Metromont Guest Post: Who Knew Precast Concrete Could Be So… Pretty?

Metromont Guest Post: Who Knew Precast Concrete Could Be So… Pretty?

In residential and commercial design, precast concrete is not often considered a go-to materials when you want to achieve a pleasing aesthetic.  Sure, you’ll find counter tops and walls made out of concrete but precast concrete material is rarely used as an architectural touch point.

With ongoing developments in precast concrete technology, more and more architects are turning to this affordable, malleable, and environmentally-friendly construction material to adorn their structures.  To enlighten you, here are three examples of notable projects that are utilizing precast concrete in remarkable designs.

Precast Concrete Shines in Toronto Office Building

Courtesy Batay-Csorba Architects

Museums and stunning high-rise office buildings often get most of the press coverage when it comes to architectural style – but let’s not forget your average municipal complex.  Toronto’s Liberty Village neighborhood sports one of the most interesting looking office buildings constructed with precast concrete.  Designed by Batay-Csorba, the (Misfit)fit project is built with large precast concrete panels that sport a wave-like design.

It’s wavy, modular structure showcases precast concrete’s versatility, allowing architects to work with texture and form on the exterior of their building without sacrificing structural integrity.

Toyo Ito’s Mexican Museum’s Glorious Curves

© Patrick Lopez Jaimes / Danstek

Museums are known for their remarkable architectural designs.  One of the most unique and remarkable precast structures is the new Museo Internacional del Barroco in Puebla, Mexico.  Designed by Toyo Ito, this structure was designed and constructed completely out of precast concrete panels, which are not known for their aesthetic appeal.  While the Liberty Village building in Toronto showcases precast concrete’s textural versatility, Ito’s Museo, gives you a glimpse of it’s ability to achieve unique forms.

“The construction system, specially designed for the MIB, used precast concrete walls and slabs that, in addition to being the structure of the building itself, give the final finishing,” Ito says.  “The slabs,” he continued, “composed of precast gray concrete tablets 7 cm thick, use recycled PET spheres to make them lighter.”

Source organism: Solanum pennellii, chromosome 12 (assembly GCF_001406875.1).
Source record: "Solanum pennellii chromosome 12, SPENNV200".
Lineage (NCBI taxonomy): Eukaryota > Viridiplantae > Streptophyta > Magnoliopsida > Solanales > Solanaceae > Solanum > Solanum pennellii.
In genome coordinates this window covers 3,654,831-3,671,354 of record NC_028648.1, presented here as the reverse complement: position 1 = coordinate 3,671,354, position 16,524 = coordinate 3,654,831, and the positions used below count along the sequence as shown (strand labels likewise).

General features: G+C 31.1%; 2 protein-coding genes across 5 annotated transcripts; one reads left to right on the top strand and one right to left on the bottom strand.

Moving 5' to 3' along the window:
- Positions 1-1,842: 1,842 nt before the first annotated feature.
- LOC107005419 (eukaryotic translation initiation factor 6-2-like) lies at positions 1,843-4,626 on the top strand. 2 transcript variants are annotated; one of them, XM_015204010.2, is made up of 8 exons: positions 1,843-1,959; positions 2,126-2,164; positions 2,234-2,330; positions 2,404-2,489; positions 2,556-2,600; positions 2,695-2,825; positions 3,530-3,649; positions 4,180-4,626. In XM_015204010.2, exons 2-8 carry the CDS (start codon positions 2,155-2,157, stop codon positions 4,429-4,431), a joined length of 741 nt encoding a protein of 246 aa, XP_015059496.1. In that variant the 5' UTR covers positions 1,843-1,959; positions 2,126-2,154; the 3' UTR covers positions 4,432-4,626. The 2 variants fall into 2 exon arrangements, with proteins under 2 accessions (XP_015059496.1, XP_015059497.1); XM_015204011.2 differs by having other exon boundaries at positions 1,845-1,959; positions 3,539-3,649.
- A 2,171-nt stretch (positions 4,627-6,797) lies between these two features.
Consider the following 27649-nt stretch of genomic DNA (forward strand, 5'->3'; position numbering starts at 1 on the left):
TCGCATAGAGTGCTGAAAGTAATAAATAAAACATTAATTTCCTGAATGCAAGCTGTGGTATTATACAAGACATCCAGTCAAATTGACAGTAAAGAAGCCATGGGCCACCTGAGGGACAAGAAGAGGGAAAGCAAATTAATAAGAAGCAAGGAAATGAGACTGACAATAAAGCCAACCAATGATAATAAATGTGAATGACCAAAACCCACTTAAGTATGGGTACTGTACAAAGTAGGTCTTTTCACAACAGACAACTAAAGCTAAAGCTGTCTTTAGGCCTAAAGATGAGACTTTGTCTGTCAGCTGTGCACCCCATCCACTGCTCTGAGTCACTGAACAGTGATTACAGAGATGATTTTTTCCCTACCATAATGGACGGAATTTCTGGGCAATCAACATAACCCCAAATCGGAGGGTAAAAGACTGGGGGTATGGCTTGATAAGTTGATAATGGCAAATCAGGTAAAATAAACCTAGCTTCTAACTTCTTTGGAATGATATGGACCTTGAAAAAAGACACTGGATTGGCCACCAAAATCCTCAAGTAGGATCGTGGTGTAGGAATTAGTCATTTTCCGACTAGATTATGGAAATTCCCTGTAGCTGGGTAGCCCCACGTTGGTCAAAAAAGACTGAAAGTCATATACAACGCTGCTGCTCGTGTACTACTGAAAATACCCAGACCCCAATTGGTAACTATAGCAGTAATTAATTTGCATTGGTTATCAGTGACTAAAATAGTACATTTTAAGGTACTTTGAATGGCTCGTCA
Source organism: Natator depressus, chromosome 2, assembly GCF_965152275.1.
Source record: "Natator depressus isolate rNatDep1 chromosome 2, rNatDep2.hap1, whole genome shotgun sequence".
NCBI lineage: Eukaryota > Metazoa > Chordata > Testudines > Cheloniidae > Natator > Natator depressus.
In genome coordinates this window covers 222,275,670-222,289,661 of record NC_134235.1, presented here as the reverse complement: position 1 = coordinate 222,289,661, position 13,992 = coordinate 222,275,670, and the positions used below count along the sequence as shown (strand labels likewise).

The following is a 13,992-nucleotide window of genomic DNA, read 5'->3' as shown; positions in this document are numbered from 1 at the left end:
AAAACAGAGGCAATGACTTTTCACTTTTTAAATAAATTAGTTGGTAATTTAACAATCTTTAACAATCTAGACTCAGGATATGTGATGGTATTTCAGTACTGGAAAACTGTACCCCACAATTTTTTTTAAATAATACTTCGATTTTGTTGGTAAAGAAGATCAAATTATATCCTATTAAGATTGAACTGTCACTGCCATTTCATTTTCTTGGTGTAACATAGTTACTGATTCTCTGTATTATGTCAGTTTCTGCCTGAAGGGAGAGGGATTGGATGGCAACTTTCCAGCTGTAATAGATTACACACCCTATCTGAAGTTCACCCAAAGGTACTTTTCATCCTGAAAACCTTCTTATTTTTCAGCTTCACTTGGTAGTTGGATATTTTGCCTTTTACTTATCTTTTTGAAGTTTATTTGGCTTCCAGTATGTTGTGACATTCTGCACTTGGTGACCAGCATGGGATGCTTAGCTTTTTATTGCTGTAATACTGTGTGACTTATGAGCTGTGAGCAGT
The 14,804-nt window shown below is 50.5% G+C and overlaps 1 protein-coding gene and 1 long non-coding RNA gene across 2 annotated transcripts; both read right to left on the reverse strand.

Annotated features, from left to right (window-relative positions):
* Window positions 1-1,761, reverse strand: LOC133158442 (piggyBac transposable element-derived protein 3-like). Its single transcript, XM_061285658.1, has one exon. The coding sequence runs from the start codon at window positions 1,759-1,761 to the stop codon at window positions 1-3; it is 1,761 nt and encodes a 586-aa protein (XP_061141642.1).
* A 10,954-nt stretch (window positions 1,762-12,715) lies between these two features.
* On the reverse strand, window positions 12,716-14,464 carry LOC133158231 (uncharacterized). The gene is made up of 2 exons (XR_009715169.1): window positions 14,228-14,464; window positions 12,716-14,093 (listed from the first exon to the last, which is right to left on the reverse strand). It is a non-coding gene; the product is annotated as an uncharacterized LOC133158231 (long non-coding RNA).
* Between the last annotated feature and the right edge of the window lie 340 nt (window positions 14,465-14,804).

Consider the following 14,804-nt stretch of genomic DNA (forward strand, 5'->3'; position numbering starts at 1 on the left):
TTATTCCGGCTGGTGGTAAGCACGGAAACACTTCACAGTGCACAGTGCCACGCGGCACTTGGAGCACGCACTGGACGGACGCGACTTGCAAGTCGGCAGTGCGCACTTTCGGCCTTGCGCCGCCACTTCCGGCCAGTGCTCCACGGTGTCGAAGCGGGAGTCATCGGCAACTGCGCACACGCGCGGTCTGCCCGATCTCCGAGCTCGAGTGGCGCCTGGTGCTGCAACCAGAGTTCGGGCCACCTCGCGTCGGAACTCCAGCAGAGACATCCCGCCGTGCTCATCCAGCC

It’s a structure that has to be seen to be believed.

The Appeal of Black Concrete

Casa Via Castel. Image © Giorgio Marafioti

We’re all used to concrete’s dusty gray color, but one particular architect firm is creating a unique black-pigmented concrete to trademark his residential designs.  Attilo Panzeri, a Swiss-based firm, has been experimenting with various materials to give his concrete structures a gun metal black appearance.  His residential designs are unique in that they use small precast concrete blocks – sort of like a concrete log cabin – to create the interior and exterior walls.  From there, Panzeri will either cover the exposed walls with a similarly pigmented wood material, or leave the concrete exposed allowing the homeowners to create their own contrasts on the black concrete walls.

This approach to concrete combines decorative elements, the natural texture of exposed concrete, and its ability to act as a structural component into one clean, modern design.

Chris Galis is a writer for Metromont, which is a precast concrete manufacturer based in Greenville, SC.  They are experts in the industry with projects all over the country.

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